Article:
What if there’s nowhere for the boomerang to return?
As middle-class America hand-wrings over recent statistics that show nearly a third of the nation’s 25- to 34-year-olds have returned home to live with their parents — the boomerang generation — it’s easy to forget the subcrisis within.
For the kids from broken or dysfunctional homes, there’s no place to land when the horrible job market and housing prices spark a 20-something crisis.
“There’s places for people with kids. They can get subsidized housing. . . . And there’s a shelter if you don’t have a job or you’re homeless,” said Tiajuana Debrew, 20, who was making minimum wage at Safeway before she lost her job. “But for someone like me? I’m trying. I was working, but I’m not totally down-and-out. So where do I go for help?”
She’s one of eight kids who never lived with her parents. Four of her brothers were in foster care. She lived with grandparents, aunts and friends while growing up, bouncing from home to home.
She graduated from high school, but once Debrew hit 18, her family said, “Enough.” She was an adult, so she was out. She started college but couldn’t keep up with classes, work and no place to sleep at night.
“It’s the myth of 18,” said Daniel Brannen, executive director of Covenant House Washington, which focuses on housing and helping this group of young adults. “It’s been a myth in America for a long time that when you hit 18, you’re on your own, you’re an adult, you can make it.”
Few apartments in the Washington area will rent to a 19-year-old who is making minimum wage bagging groceries. (And given that the average, one-bedroom apartment in D.C. rents for about $1,300, who can afford to even think about it?)
But the alternative — a homeless shelter — is harrowing for young adults.
“If you’re 18 to 25? You’ll get eaten alive at a shelter,” Brannen said.
The truth is, without stable, connected adults to help, it’s difficult for anyone to make it today.
Covenant House has been the safety net for these young adults. In the past few decades, the homeless youth shelter has focused on this age group, the kids who are trying to launch without family support. That help is more crucial than ever in a world of unemployment and social-service cuts.
Debrew landed at the crisis center a few weeks ago, after she dropped out of college, lost her job and remembered the night she wandered around until 4 a.m., wondering where she could sleep.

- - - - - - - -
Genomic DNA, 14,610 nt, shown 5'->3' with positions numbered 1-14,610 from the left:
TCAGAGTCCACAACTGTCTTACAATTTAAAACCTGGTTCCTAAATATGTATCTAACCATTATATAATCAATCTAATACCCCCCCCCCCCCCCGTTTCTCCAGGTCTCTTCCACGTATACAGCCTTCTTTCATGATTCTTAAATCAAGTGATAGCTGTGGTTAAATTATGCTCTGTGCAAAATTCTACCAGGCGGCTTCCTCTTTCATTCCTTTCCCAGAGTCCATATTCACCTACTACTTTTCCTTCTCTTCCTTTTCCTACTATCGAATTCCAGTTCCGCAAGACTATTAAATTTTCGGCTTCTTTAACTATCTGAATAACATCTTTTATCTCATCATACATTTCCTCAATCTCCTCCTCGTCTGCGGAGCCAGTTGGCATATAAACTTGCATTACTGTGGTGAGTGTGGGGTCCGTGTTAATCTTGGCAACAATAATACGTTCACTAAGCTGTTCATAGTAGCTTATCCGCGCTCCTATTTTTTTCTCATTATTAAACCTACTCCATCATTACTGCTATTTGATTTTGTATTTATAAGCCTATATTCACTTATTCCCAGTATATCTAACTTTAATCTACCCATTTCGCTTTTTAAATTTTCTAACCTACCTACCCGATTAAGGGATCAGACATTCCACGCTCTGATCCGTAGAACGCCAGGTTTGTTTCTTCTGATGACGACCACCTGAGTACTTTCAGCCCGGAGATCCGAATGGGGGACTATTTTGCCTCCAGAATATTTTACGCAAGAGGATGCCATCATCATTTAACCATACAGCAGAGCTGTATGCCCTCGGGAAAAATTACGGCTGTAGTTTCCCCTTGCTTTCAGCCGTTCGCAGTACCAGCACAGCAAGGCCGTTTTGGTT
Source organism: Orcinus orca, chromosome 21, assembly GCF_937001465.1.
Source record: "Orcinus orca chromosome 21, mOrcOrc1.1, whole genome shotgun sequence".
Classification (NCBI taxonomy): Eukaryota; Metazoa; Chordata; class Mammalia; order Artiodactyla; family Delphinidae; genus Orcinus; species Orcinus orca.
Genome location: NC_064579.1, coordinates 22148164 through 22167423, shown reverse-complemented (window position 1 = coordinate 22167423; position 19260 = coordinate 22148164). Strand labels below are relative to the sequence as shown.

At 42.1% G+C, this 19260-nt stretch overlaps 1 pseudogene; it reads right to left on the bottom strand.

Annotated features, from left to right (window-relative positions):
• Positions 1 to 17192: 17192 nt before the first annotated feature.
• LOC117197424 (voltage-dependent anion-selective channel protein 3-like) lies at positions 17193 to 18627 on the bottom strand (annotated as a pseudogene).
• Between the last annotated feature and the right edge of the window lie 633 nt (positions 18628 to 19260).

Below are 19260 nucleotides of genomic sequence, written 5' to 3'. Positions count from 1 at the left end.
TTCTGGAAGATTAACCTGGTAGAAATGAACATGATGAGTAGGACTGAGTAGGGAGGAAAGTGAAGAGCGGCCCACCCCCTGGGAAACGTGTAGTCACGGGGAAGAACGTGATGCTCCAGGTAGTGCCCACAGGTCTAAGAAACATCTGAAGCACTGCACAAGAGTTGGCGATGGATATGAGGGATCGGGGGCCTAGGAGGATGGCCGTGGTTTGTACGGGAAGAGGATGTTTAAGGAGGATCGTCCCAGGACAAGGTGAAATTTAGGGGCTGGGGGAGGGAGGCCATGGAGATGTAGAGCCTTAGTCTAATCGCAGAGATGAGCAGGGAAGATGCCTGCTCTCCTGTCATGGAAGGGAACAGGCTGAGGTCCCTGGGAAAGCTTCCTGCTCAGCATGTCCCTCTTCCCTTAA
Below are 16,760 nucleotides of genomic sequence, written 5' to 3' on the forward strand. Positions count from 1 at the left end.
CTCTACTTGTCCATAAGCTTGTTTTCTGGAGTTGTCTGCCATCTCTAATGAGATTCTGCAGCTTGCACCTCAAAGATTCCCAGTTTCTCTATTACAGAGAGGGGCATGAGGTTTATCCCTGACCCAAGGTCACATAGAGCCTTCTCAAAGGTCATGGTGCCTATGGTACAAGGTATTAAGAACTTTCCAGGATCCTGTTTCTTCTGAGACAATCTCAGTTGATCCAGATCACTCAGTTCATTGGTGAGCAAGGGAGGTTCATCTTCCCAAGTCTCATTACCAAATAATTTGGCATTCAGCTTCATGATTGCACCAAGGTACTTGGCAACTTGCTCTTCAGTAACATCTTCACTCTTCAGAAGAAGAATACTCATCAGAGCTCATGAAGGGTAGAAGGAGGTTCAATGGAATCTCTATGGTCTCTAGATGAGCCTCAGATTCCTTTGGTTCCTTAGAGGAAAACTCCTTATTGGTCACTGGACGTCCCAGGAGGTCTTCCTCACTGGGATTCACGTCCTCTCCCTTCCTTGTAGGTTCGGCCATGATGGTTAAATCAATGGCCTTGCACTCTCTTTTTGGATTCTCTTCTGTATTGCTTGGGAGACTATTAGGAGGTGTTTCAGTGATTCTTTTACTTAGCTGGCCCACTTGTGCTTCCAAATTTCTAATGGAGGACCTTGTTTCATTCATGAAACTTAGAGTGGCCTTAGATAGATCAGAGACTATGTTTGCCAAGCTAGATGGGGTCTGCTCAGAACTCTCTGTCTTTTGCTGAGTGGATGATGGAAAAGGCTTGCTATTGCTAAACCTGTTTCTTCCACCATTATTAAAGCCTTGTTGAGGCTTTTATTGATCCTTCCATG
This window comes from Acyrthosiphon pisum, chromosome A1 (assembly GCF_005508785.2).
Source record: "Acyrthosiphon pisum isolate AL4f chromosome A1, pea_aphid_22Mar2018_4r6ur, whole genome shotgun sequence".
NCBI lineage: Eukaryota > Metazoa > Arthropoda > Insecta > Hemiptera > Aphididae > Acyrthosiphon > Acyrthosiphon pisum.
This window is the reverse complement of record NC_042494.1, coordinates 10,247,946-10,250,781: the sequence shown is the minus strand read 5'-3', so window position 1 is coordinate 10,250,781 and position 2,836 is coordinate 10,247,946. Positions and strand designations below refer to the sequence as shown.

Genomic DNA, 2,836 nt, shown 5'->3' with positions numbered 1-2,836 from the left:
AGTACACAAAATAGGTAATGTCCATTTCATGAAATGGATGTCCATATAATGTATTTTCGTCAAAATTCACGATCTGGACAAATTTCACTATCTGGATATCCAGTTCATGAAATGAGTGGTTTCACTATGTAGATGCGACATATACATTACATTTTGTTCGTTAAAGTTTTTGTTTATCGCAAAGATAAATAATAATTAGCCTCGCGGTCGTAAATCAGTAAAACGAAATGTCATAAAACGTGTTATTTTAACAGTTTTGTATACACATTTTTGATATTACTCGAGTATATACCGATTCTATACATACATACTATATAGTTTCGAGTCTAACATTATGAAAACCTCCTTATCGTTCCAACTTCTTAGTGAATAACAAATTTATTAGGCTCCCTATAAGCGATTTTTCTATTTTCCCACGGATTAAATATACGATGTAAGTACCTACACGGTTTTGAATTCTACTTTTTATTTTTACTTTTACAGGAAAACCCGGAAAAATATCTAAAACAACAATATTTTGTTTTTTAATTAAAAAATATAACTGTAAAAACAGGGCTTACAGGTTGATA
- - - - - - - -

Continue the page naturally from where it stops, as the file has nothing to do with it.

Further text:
She wants to be a pharmacy assistant. “I wish I had a place to stay while going to school. Some people are all mad that they’ve gotta live with their parents,” she said. “Some people don’t know how lucky they are.”
Covenant House is releasing a report this week on that state of homeless young adults who are 18 to 21 and who come to them for help. Most are from D.C., but some come from Maryland and Virginia.
The majority were unemployed and already parents, according to the report. About a third had a diagnosed mental disorder. More than half — 53 percent — said they had been physically and/or sexually abused.
Homelessness is often confused with “houselessness,” Brannen said. The kids are often sleeping on friends’ couches or in relatives’ homes for a couple of weeks at a time, then are kicked out. Not the kind of “homeless” you think.
“Yes, I am a homeless person with an iPhone. I am a homeless person with a job,” said Giselle Berbodad, 19.
Two months ago, she had nowhere to go with her 8-month-old son. She arrived at the Covenant House crisis center with the baby, looking for a place to get her life together.
“I had a business entrepreneur scholarship at [Prince George’s (Md.) Community College]. But I lost that when my GPA dropped,” she says, whipping out the iPhone to show me a picture of a fat, smiling baby. “It was when I had him.”
Berbodad is an ebullient, perky young woman. Even as she explains why she couldn’t return to her aunt’s home with her child.
“I was physically abused. I was hit with whips, with a machete, with cords,” she shows me, grabbing one of the electrical cords in the boardroom where we’re speaking.
“I need better for my child. He is going to get better than I got. It’s what’s keeping me going,” she explained.
She has a job, working as a hostess at the Hamilton, a trendy restaurant in D.C.
“And it pays good! I get $10 an hour,” she says, without a hint of bitterness about how impossible it is to live on $10 an hour. With a child.
She and Debrew can’t turn to a parent for help. They are boomerangs with nowhere to land.
Follow Petula Dvorak on Twitter, @petulad.